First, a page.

We really love the web. We enjoy creating, testing and experimenting with applications in all forms. We truly believe that in a not so distant future, the browser will play a huge role in how people use the internet - and we want to be a part of shaping that future.
We firmly stand by the idea of an open and secure internet that should benefit anyone interested in using it. Lobbying, surveillance, tracking, censorship and "fast lanes" are something we absolutely despise and are actively working against such online practices;
Throughout our years in Web Development we've worked together with ABB, Coca-Cola, Fotografiska, LIDL, Viking Line, JM and many more.
Below you can read more in-depth about our technology and stacks.
We are almost always building SPAs as they are not only very resource efficient but also very performant. We use different frameworks depending on focus. A SPA isn't always what it sounds like, you can still have multiple pages and routes but a SPA will always have the client render the views. Having the server render every view is resource intensive and you will not be able to support the same amount of traffic on the same hardware as you would with a SPA.The server should however render the first request to decrease loading times.
SPAs are also great for mobile users as the frameworks usually offer a very close native app feeling to a web app, and in this era of mobile users this feature is something greatly appreciated.
In conjunction with SPAs, we are always aiming to make every dynamic piece of data synchronized in real-time for all users across all devices. In this era there's technology in place to make efficient and performant real-time applications - unfortunately they are still rare to stumple across.
This is something we feel like an important transition into the future of the internet. Should a user really need to refresh in order to recieve updates? We think not - which is why we are pushing it as far as we can when it comes to what data is real-time.
Admin updates prices for a product? Synchronize to all users viewing that product. User liked a post? Synchronize the total like count to all users.
Git is a version control tool that allows for some really nice collaboration on a project.
Do we use Git? Well of course we do. Git is our best buddy that keeps our developers from slicing eachothers throats after one developer accidentally overwrote 2000 lines of another developers code. He's great, probably saved the life of millions of developers already. NaNaNaNaN Gitman!
We use all of these to preprocess our CSS. This allows us to rapidly style our applications and save a lot of time and headaches from vendor prefixes. Our go-to choice is Stylus (with jeet & rupture), but we have worked extensively with all of them. SASS/SCSS takes too long to compile in comparison to Stylus or LESS - unfortunately SASS/SCSS has the biggest community.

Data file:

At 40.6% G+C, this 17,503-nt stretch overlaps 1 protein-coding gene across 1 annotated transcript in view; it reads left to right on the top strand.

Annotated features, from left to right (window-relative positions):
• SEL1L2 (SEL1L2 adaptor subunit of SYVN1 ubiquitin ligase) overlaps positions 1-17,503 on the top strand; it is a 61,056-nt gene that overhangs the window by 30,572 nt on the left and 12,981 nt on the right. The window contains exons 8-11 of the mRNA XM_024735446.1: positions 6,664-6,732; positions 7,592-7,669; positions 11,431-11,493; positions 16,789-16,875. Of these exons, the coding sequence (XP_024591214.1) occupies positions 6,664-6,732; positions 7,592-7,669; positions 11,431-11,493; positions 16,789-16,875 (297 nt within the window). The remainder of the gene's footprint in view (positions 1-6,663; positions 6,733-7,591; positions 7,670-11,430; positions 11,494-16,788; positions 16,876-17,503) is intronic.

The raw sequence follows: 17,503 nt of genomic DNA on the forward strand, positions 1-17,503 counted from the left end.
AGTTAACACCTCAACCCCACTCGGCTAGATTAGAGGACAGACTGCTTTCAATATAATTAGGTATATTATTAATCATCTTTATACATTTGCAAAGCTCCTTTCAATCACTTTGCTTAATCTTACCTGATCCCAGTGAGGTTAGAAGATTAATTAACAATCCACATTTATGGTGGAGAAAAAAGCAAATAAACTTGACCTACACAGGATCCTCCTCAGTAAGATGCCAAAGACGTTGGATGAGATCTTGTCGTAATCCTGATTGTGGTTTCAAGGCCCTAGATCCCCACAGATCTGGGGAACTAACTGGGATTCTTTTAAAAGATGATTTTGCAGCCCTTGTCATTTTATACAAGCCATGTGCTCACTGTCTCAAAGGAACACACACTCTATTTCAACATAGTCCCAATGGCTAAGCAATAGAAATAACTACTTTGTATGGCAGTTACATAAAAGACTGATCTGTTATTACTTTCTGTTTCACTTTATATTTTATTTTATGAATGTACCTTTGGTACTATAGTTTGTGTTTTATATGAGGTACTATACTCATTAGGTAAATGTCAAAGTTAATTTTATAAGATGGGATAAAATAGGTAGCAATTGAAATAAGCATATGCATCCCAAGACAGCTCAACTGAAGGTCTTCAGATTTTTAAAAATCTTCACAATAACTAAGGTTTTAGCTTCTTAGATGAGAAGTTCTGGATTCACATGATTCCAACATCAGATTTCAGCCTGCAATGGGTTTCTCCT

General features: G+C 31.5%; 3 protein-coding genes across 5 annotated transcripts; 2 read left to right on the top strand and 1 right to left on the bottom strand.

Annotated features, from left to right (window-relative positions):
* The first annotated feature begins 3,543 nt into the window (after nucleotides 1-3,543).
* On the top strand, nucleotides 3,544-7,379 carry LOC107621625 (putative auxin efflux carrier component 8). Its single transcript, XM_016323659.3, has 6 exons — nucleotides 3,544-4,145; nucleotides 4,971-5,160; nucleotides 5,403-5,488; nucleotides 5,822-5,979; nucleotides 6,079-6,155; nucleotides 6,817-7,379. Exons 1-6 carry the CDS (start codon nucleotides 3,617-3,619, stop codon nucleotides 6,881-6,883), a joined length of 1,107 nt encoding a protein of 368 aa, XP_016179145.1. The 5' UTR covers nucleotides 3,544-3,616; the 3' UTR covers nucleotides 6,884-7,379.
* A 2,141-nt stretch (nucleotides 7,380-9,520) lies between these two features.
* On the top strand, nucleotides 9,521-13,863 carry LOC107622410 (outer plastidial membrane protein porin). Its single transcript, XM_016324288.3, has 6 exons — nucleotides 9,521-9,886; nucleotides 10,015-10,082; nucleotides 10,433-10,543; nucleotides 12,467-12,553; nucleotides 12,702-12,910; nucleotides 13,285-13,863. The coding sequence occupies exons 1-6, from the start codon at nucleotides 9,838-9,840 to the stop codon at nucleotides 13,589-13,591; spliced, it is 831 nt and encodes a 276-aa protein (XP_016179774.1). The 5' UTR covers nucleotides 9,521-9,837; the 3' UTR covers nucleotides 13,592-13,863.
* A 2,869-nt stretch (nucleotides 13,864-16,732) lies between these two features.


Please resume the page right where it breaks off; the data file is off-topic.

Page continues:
Jade is a HTML templating engine. Although we only use it to rapidly speed up our markup writing process and compile it to HTML before deployment. We don't actually need the engine features of Jade as we already use Angular or Aurelia as our engines.
We use Grunt and Gulp to speed up our development process and Yeoman to quickly get started by scaffolding our application. These tools drastically decrease the time it takes for us to develop an application.
Vagrant allows us to spin up virtual dev machines that provides us with the required libraries, databases, etc for an application. Vagrant is great as you do not need to install any tools or databases on your dev machine that always starts when you boot it up - keepin' it clean! There are lots of other powerful features to Vagrant but we do however not use it for anything else.
Another great feature of MongoDB is its GridFS filesystem implementation. For example you can save a 100,000 lines long Excel-file to GridFS. If you then need to get the first 2,000 items in the file you can read the first few chunks of the file and only process that. This allows for some great efficiency and performance tweaking. GridFS also takes away all the hassles of scaling a filesystem as MongoDB takes care of that for you. MongoDB also has support for Geographical data, which is a neat feature if you want to make a Tinder clone.
Graph databases are the successors of tranditional RDBMS's like MySQL or PostgreSQL. They are built to handle massive relations between data without it adding any overhead to the requests. Whether your data has 5 relations or 5000 relations, the time for response scales linearly, while JOINs in SQL adds a lot of extra overhead to the request for each additional JOIN you make. If you find yourself doing many JOINs, you should start looking into graph databases. We like ArangoDB as it's a hybrid graph database.
In terms of performance, Redis would be a hypernova - wait no, scrap that, it would be the Big Bang itself. I'm not joking, Redis is disgustingly fast and can handle hundreds of thousands of writes per second and its response time is in the microseconds range. It's hard to grasp just how fast Redis really is.
Every single piece of real-time updates happening on Stackoverflow is backed by a single Redis instance and they're not even close to having to scale yet. That in itself shows just how powerful Redis really is.
Redis is an in-memory key:value store offering pub/sub capabilities. This means that Redis stores all its data directly in the RAM of its host and can notify any and every connected client that any data has changed in real-time. Redis is primarily used for messaging, caching and real-time communications and the only downside it has is that the data you want to store must be able to fit in memory.